By: Caison Gray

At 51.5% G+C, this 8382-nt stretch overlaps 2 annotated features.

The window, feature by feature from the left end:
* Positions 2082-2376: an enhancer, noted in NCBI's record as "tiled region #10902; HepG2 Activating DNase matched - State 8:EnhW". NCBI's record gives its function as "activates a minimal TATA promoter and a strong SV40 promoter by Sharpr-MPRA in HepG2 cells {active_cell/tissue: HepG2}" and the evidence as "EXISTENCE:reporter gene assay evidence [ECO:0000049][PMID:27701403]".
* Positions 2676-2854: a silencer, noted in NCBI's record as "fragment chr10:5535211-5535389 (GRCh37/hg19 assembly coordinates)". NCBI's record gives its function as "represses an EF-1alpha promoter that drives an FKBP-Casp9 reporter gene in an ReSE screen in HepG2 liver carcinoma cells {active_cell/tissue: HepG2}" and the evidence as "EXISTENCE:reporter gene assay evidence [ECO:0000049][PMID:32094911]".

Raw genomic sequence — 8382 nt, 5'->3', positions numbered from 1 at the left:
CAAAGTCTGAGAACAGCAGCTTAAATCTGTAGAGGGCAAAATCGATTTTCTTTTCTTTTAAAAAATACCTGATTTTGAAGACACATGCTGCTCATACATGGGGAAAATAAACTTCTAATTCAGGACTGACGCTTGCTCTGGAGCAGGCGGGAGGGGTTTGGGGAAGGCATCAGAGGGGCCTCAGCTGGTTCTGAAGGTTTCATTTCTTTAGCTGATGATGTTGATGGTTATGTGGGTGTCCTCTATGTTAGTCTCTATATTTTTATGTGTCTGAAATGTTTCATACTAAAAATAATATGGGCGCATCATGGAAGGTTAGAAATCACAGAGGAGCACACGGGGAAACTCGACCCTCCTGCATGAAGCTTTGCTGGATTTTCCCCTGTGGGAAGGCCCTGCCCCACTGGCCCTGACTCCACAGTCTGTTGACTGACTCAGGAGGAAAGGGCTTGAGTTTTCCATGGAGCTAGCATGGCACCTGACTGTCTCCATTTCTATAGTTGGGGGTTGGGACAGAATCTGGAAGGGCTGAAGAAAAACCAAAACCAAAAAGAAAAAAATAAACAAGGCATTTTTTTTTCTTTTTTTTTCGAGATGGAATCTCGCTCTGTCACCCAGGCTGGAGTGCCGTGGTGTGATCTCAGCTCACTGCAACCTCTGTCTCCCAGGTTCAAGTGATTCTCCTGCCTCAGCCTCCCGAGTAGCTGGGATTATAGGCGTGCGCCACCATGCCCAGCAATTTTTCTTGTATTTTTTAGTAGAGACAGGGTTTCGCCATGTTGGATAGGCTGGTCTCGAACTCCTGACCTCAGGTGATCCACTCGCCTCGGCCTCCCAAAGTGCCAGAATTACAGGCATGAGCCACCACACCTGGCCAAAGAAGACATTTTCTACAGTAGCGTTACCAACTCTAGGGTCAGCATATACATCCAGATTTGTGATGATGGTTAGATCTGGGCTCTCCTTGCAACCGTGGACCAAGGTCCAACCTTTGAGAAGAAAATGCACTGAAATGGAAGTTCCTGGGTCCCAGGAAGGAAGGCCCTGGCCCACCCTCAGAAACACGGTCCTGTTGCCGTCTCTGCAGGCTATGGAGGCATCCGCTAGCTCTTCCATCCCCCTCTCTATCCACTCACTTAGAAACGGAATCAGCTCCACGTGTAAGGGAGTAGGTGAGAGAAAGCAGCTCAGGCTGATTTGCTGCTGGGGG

Both Wells and Terrell are black female activists from the late 19th century. Terrell’s writing focuses on the violence of exclusions, describing how black women in Washington are excluded from necessary life resources. These stabling life resources included shelter, goods, jobs, and overall general equality. The extent of the discrimination Terrell wrote about of black women created an unstoppable disadvantage. Wells wrote about the violence of lynching, which was a form of mob violence against black people. Wells described lynching as an “unwritten law” that was a part of United States society. When there was any conflict between black and white people, lynching dictated the black person would be killed. There was no option of a trial or any form of fair consideration. The violence of lynching took away the safety, freedom, and lives of black people in the United States. Both of the forms of violence were results of the racial prejudice that exists in the United States. The long-standing idea that white people are superior to black people has caused there to be unjust treatment of black people that exists today. Terrell offered the solution, to black people, of rising up and do their absolute best to prosper in society. Black progress was how Terrell believed the violence could be solved. Wells focused more on the deconstruction of the oppressive system by fighting lynching in every possible way.